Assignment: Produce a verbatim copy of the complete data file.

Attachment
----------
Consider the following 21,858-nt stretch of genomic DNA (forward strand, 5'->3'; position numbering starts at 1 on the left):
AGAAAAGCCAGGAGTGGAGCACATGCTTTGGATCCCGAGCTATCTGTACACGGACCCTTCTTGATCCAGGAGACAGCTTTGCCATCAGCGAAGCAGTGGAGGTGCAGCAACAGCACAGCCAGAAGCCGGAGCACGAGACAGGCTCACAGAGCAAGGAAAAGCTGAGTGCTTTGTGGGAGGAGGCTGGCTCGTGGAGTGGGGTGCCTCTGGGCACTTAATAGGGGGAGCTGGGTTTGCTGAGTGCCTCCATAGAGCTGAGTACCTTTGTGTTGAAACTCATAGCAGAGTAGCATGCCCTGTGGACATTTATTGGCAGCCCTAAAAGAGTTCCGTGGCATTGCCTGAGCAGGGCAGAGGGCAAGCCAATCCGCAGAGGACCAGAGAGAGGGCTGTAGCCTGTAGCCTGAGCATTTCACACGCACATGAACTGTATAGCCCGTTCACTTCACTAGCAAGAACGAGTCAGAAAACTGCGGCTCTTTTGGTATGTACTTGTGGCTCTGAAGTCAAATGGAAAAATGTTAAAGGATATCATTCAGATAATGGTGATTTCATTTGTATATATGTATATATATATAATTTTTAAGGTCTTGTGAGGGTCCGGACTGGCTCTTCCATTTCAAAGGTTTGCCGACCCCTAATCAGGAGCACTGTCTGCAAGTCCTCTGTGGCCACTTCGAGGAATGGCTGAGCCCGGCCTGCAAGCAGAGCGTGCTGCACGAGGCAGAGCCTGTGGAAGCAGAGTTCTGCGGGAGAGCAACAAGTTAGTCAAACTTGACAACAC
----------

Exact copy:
Consider the following 21,858-nt stretch of genomic DNA (forward strand, 5'->3'; position numbering starts at 1 on the left):
AGAAAAGCCAGGAGTGGAGCACATGCTTTGGATCCCGAGCTATCTGTACACGGACCCTTCTTGATCCAGGAGACAGCTTTGCCATCAGCGAAGCAGTGGAGGTGCAGCAACAGCACAGCCAGAAGCCGGAGCACGAGACAGGCTCACAGAGCAAGGAAAAGCTGAGTGCTTTGTGGGAGGAGGCTGGCTCGTGGAGTGGGGTGCCTCTGGGCACTTAATAGGGGGAGCTGGGTTTGCTGAGTGCCTCCATAGAGCTGAGTACCTTTGTGTTGAAACTCATAGCAGAGTAGCATGCCCTGTGGACATTTATTGGCAGCCCTAAAAGAGTTCCGTGGCATTGCCTGAGCAGGGCAGAGGGCAAGCCAATCCGCAGAGGACCAGAGAGAGGGCTGTAGCCTGTAGCCTGAGCATTTCACACGCACATGAACTGTATAGCCCGTTCACTTCACTAGCAAGAACGAGTCAGAAAACTGCGGCTCTTTTGGTATGTACTTGTGGCTCTGAAGTCAAATGGAAAAATGTTAAAGGATATCATTCAGATAATGGTGATTTCATTTGTATATATGTATATATATATAATTTTTAAGGTCTTGTGAGGGTCCGGACTGGCTCTTCCATTTCAAAGGTTTGCCGACCCCTAATCAGGAGCACTGTCTGCAAGTCCTCTGTGGCCACTTCGAGGAATGGCTGAGCCCGGCCTGCAAGCAGAGCGTGCTGCACGAGGCAGAGCCTGTGGAAGCAGAGTTCTGCGGGAGAGCAACAAGTTAGTCAAACTTGACAACAC